Beginning in the late nineteenth century, the federal government began initiating a policy of placing Native American tribes on reservations, a process accelerated by the passage of the Dawes Act in 1887. The Dawes Act had a stated goal of integrating Native American populations into American society, but largely it had the opposite effect. Thanks to reservations, Native Americans were separated from society, with Native populations being reduced and restricted to impoverished areas. Frequently, reservationism produced violent reprisals from Native Americans who were being forced into reservations.

Example Question #14 : U.S. Political History

The most significant outcome of the presidential election of 1876 was __________.

Possible Answers:

the inclusion of African-Americans into national politics

the outbreak of vigilante violence throughout the South

the end of Reconstruction

the realignment of the two political parties

the codification of Jim Crow Laws

Correct answer:

the end of Reconstruction

Explanation:

The 1876 was conducted in the shadow of Republican Ulysses S. Grant's disastrous second term and the serious economic troubles that accompanied it. The election pitted Republican Governor Rutherford B. Hayes of Ohio against Democratic Governor Samuel J. Tilden of New York.  Tilden won the popular vote, but the Electoral College vote was contested. A deal was put in place to elect Hayes, but on the condition that Reconstruction end. This pulled troops out of the former Confederate states, rolling back African-American rights, enforcing a white supremacist order, and enacting Jim Crow Laws.

Example Question #15 : U.S. Political History

The election of Rutherford B. Hayes in 1876 effectively ended ___________.

Possible Answers:

Reconstruction

None of these answers are correct.

Slavery

Puritanism

Correct answer:

Reconstruction

Explanation:

This, like the “Corrupt Bargain” of 1824, involves a very inflammatory election with backroom dealing. Unfortunately, this requires a foray into political science issues in order to fully understand the history issues at hand. To begin with, remember that we the people do not *technically* elect the President: the Electoral College does. And, in broad strokes, the Secretary of State of each state generally tells the Electoral College how their state voted (that is, for which candidate) by “certifying” the votes for the candidate of popular choice. In other words, if Candidate X won the highest number of votes in California, California’s Secretary of State would “certify” the votes from California for Candidate X, instructing the requisite electors to vote accordingly. In close elections, those certifications can become hot-button issues.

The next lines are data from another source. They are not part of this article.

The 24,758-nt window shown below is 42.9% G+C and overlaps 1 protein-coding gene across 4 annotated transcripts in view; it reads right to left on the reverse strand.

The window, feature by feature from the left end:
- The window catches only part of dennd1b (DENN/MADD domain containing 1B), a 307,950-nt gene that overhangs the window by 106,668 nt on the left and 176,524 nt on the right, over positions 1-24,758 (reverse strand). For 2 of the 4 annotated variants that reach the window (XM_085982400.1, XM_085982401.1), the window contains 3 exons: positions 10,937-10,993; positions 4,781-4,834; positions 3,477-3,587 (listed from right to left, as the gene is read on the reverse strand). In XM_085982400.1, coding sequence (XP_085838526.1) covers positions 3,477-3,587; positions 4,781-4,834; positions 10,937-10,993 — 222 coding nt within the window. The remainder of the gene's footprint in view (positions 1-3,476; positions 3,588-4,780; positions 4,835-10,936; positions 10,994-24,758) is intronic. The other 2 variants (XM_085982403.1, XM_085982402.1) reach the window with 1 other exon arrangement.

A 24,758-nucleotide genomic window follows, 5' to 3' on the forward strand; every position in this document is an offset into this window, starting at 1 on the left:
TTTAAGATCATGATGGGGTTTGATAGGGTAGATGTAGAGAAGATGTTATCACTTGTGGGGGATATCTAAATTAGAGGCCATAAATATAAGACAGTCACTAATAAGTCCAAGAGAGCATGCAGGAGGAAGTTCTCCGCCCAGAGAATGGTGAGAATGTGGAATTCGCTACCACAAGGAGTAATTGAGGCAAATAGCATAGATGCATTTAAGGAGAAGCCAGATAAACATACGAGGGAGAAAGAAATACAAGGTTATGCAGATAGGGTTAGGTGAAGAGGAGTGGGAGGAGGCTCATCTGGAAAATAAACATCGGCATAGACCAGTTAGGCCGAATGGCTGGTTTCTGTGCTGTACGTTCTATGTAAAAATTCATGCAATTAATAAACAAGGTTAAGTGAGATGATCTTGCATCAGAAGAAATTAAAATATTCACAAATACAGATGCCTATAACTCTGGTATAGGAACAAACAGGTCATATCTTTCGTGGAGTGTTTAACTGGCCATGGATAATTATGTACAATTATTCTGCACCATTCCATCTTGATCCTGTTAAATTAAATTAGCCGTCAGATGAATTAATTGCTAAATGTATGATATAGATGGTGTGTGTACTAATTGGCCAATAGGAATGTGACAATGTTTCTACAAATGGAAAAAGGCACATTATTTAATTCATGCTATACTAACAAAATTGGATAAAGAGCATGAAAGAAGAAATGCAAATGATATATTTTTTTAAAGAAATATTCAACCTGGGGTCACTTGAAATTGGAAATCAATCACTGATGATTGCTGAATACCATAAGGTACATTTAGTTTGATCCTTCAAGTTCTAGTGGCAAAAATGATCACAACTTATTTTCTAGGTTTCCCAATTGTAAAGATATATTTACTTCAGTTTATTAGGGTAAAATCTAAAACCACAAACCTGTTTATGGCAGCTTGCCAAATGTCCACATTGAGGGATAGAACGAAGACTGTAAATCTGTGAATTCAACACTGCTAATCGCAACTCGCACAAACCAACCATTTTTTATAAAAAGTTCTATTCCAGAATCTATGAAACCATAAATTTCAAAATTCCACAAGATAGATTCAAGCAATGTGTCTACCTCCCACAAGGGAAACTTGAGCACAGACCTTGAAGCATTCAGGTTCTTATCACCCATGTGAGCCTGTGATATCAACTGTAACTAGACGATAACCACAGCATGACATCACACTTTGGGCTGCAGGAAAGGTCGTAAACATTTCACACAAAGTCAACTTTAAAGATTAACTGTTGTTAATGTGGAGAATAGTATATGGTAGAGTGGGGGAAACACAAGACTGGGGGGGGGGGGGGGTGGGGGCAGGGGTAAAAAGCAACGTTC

The election of 1876 was incredibly close, with Rutherford B. Hayes, the Republican, facing off against Samuel Tilden, the Democrat. Towards the end of the race, three states had not yet certified their votes for either candidate—Florida, South Carolina, and Louisiana—for a total of 20 “unclaimed” electoral votes. Without getting into needlessly complicated detail, both parties—that is, the Democrats and the Republicans—claimed that the votes were certified for their respective candidate. Thus, the Electoral College was confronted with a set of conflicting votes. In order to discover the winner, Congress decided to establish an “electoral commission” made up of 5 Senators, 5 Representatives, and 5 members of the Supreme Court. All members of the electoral commission voted along party lines, and thus Rutherford B. Hayes “won” the election (by winning the disputed votes). Historians suspect that Hayes engaged in some backroom dealing in order to mollify the Democrats (who were, by all accounts, absolutely livid). In any event, Hayes is elected in 1876 and Reconstructions ends the next year, when he takes office. 

Example Question #16 : U.S. Political History